BEFORE THE SHANGHAI MASTERS next week comes the Sangsom Six Reds World Championship in Bangkok, with an international field of well known professionals, invited Thai locals and leading amateurs.
Mark Davis (pictured) has won this title twice in Thailand and once in Ireland. There’s no obvious reason why Davis has become The Man under this format but he will clearly go into this year’s staging of the tournament full of confidence.
For the uninitiated, six reds snooker is basically snooker with nine fewer reds, designed to be quicker than the traditional form of the game. There are some rule changes, including not being allowed to roll up to a colour after potting a red, but it is still recognisable as snooker.
There tend to be two types of six red frames: very close or a runaway. The frames often revolve around the last red below the pink. If a player on a break can play the cannon successfully they usually go on to win the frame. If not, a safety battle – and chance for their opponent to edge the frame – ensues.
Of course, if the two players are struggling for form then the frames can last a long time, regardless of how many balls are on the table. But some frames are done and dusted in no time.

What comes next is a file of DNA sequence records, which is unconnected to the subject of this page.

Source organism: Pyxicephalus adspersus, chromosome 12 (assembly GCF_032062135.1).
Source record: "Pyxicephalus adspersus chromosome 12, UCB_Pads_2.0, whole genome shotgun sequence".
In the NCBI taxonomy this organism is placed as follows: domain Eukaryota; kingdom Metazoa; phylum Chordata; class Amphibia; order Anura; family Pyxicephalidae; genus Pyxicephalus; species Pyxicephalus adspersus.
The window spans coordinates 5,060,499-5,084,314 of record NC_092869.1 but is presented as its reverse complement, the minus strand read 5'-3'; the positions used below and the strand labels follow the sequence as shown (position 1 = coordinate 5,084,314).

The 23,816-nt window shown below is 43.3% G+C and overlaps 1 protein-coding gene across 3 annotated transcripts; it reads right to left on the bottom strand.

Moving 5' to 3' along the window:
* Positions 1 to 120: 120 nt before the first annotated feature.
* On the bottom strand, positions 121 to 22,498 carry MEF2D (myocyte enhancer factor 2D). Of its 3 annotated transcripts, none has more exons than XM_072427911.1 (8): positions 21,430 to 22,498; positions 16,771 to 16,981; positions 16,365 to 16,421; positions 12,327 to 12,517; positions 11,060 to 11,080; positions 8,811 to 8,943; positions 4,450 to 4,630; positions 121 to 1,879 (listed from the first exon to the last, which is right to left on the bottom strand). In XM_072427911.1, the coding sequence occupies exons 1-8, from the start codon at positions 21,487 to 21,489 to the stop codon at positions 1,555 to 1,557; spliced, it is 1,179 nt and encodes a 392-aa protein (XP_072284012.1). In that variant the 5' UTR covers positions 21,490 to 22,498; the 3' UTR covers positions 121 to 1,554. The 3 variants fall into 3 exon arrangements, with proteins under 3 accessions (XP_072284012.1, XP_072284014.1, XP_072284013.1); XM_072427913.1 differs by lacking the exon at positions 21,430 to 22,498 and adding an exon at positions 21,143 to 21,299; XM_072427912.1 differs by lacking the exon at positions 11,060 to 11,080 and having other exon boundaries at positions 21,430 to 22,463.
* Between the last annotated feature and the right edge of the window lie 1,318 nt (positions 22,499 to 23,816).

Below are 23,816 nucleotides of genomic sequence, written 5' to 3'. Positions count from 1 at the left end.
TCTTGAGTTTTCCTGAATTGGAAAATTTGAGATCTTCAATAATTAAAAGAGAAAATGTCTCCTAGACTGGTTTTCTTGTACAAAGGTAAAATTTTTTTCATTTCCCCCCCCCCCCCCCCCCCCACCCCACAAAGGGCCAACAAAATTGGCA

This is perhaps not to taste of those who enjoy slow burning drama but some prefer their sport a little quicker. It’s all a matter of personal preference.
Speaking for myself, I can enjoy them both because it’s pretty much the same people trying to do the same thing, just in a different form: a bit like a Christmas edition of a sitcom where they all go on holiday.
Six reds, like other variants of snooker, has been played in clubs for years but it was six or seven years ago when it started to register on the radar in terms of the professional game. As is so often the case when something new comes along, all manner of grand statements were made by those lacking common sense or perspective about how it would ‘be snooker’s version of Twenty/20’ and start replacing the traditional game. The same claims were made about Power Snooker and the Shootout.
The reason it didn’t happen in any of these cases is very simple: people like 15 red snooker too much. It’s proved its worth over the course of more than a century. It’s the best form of the game because it has so many variables and so much skill required in different areas.
But you need skill to excel at six reds as well and you’d have to be pretty sour to object to one international event a year showcasing this version of snooker.
Indeed, it does have a particular fanbase in Asia and Bangkok has traditionally been a popular destination on the snooker calendar.
World champion Mark Selby has withdrawn citing illness but there are a number of other big names taking part, including Shaun Murphy, Barry Hawkins, Stuart Bingham, Stephen Maguire, Ricky Walden, Joe Perry, John Higgins, Mark Williams, Graeme Dott, Ken Doherty, Jimmy White and Thailand’s greatest ever player, James Wattana.
British Eurosport will have daily coverage, starting at 9am on Monday, and there is also live streaming through liveworldsnooker.tv, although this is blocked in a number of areas.
Photographs by Monique Limbos.